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Utah Custody

A Utah parent facing a child custody dispute probably never anticipated ending up in this stressful situation. Few things are more important than caring for your son or daughter, making major decisions for him or her and developing a lifelong relationship. Decisions about child custody put those vital responsibilities up for grabs, which can be disconcerting.


Utah, like other American states, puts the best interests of the child at the center of each child custody dispute. Interestingly, as compared with some other states, Utah child custody statutes are written with an emphasis on maximizing the flexibility of custody arrangements in order to meet the child’s best interests.


Custody has two aspects: physical and legal. Physical custody asks with which parent will the child live and legal custody asks who will make life-changing decisions for the child. Either can be held solely by one parent or jointly.

Utah has a rebuttable presumption that joint legal custody is in the child’s best interest, but not in cases of domestic violence, some special health needs, detrimental physical distance between the parents’ homes or anything else the judge thinks is relevant.

The judge may require in cases of joint custody that the parents have a dispute resolution method to use before coming back to court.


The most common time when custody is at issue is in divorce, but it also comes up in legal separation, between unmarried parents and in similar situations. Typically in a divorce, the spouses try to negotiate a comprehensive marital settlement agreement that includes terms of custody and visitation, each represented by an experienced Utah family lawyer to facilitate the negotiation.

Sometimes the couple will use alternative dispute resolution methods like mediation or collaboration to negotiate custody and other issues. In mediation, for example, a neutral person trained in negotiation techniques assists the couple in productively working through the issues, including custody, which can be the most emotionally draining matter on which to compromise.

If divorcing parties can settle custody issues through negotiation, at least they will have input into the final terms, even though there will inevitably be some give and take. Otherwise, the custody question will have to be decided by a state court judge, a person who does not know the family personally. If the matter ends up in court, it can be game changing to have a skilled custody lawyer on your side to present your case to the judge.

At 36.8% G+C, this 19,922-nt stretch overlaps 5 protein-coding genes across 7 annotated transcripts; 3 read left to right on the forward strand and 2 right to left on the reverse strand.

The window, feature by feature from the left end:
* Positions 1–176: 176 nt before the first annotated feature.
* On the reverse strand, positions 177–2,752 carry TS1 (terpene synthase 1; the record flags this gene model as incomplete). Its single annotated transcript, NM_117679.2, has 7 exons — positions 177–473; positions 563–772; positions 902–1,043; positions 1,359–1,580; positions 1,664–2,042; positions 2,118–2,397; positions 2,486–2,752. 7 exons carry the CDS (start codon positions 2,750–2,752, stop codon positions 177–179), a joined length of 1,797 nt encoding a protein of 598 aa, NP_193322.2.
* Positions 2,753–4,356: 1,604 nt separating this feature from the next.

The judge may order a custody evaluation to look at the parents and their respective homes as well as their abilities to provide for the child’s best interests. The judge may not, however, favor either parent for custody purposes only because of that parent’s gender.

Utah law allows the judge in determining the child’s best interests in custody and visitation to consider all relevant factors, but specifically:

  • Parental conduct and “moral standards”
  • Whether a parent is likely to take actions in the child’s best interest, including regular contact with the other parent and support for that relationship
  • Parent-child bonding
  • The child’s preferences, in appropriate cases
  • The child’s needs
  • Whether the parents can work together
  • Parental ability to prioritize the child’s welfare
  • Previous participation in parenting the child
  • Proximity of the two residences
  • History of and potential for abuse or kidnapping
  • Parental maturity and ability to shield the child from conflict

Utah parents should retain knowledgeable legal counsel in any child custody dispute.

Free Consultation with Child Custody Lawyer

If you have a question about child custody question or if you need to collect back child support, please call Ascent Law at (801) 676-5506. We will help you.

Michael R. Anderson, JD

Ascent Law LLC
8833 S. Redwood Road, Suite C
West Jordan, Utah
84088 United States
Telephone: (801) 676-5506
Ascent Law LLC

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